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Data formats

Types of research data

  Main points

Research data appears in many shapes and sizes(1): text, numerical data, models, software, multimedia. In addition, there is also discipline-specific research data, or data characteristic for the tool used to measure it.

A data format or file format is the format in which the data is coded. The information is coded in such a way that a program or application can recognize, read and use the data.

The history of digital storage(2) provides a wonderful insight into the limitations of information carriers. If software/hardware is no longer used, data can become unreadable. In order to prevent this, it is vital to choose an open format: that is a software format that is not attached to a certain software supplier (proprietary software). For open formats all format details are public, everyone can (re)write the software used to read the data if they want to. If it is a standard open format, someone else has probably written the software for you.

Data archives often use a list with preferred formats for researchers to supply their data in. Data archives prefer open formats because it enables them to guarantee a longer research data life.

Loss of data

Research data can become unusable in three different ways:   

  • Loss of bits.
    The carrier is damaged, is lost of its quality deteriorates in such a way that it effect the bits, popularly called 'bit rot'. 

  • Loss of documentation.
    It is unclear how one file is tied to another, for instance when different versions of a file or the metadata are no longer available, leaving the meaning of the data unclear. 

  • Loss of display possibilities.
    The operating system, the hardware or the application are no longer present or cannot be used anymore. That can also be caused by external factors such as computer virus, fire or accidental deleting of files.  


To prevent research data from becoming unusable, having a data storage strategy is essential. Read more about it in the next section

   An in-depth look: MIME types

Data formats are often indicated by their MIME type. MIME stands for Multipart (Multipurpose) Internet Mail Extension. MIME provides web browser information on how to deal with a file.

A MIME type is noted as two indications separated by a slash (MIME type/subtype). Example: text/plain is the MIME type for plain text.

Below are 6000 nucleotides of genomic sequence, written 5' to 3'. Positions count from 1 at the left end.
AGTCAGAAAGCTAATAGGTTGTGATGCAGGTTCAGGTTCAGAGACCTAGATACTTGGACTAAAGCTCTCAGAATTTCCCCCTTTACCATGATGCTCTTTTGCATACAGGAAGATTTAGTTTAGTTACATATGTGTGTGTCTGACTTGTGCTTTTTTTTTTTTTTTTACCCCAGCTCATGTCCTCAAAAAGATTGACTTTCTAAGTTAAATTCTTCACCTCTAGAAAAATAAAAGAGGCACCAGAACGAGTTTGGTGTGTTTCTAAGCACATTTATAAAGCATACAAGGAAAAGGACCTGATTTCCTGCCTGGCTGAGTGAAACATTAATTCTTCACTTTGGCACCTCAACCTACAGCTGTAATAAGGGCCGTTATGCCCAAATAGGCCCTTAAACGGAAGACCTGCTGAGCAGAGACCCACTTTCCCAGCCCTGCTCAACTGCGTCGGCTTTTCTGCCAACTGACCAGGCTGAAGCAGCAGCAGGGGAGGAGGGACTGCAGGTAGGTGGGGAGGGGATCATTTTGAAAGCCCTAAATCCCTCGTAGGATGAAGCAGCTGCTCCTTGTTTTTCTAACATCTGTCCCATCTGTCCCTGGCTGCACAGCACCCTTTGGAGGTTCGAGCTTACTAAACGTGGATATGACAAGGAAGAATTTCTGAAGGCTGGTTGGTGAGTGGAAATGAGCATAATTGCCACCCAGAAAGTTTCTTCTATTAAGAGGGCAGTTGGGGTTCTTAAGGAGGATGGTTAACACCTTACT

Many people recognize data formats by their extension – the three of four letters following the file name. A video on your computer, for instance, has the extension .avi. The corresponding MIME type is video/msvideo. If the .avi video is on a website, the URL does not have to end in .avi for an .avi file. An extension does not always have to be the correct one, because it can be renamed, for instance, and does not refer to a data format anymore. Someone can decide to use extension .CH1 for ‘chapter 1’. It is also possible for several types of formats to use the same extension, for instance .mid for MIDI audio files and the geographic map file Mapinfo Interchange Drawing.

The advantage of the use of MIME types is that the website page source can always be used to trace it. It is a file format that is transferred 'under water' and can also be read by computers. 

What do I have to know about data formats 

It is not necessary to know all the technical ins and outs when you want to acquire knowledge about data formats. It is important, however, to have an idea of all factors involved to be able to give a researcher general advice about the best data format to store datasets in. You will be able to explain that long-term, sustainable storage requires a certain data format. If researchers still want to submit their data in a different way, they will not be guaranteed that the research data will be usable for a long time. When in doubt, refer to an expert in this field.

 

   Sources

Click to open/close

  1. UK Data Archive. (2011). Managing and sharing data. Retrieved from http://www.data-archive.ac.uk/media/2894/managingsharing.pdf
  2. Mashable. (2011). The history of digital storage. Mashable Infographics. Retrieved from http://mashable.com/2011/10/08/digital-storage-infographic/

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Harry Garst - Verlies van documentatie.

Een van de grote problemen is het ontbreken van toelichting bij computerprogramma's, tenminste in de sociale
wetenschappen (waar ik werkzaam ben). Alle data worden geanalyseerd. Hierbij worden statistische software pakketten gebruikt. De broncode moet bij de bestanden worden opgeslagen. Zonder toelichting (commentaar, readme's) is het buitengewoon lastig om te begrijpen wat het programma doet en hoe een ander het aan de praat moet krijgen. Iedereen die programmeert weet dat al na een korte tijd de maker zelf al niet meer weet wat de betekenis is van een module, laat staan dat een ander dat zou kunnen weten.
Eigenlijk betekent dat een datamanager zonder inhoudelijke kennis heel lastig kan beoordelen of de opgeslagen informatie wel juist en vooral wel volledig is.

5 months 1 week ago · 
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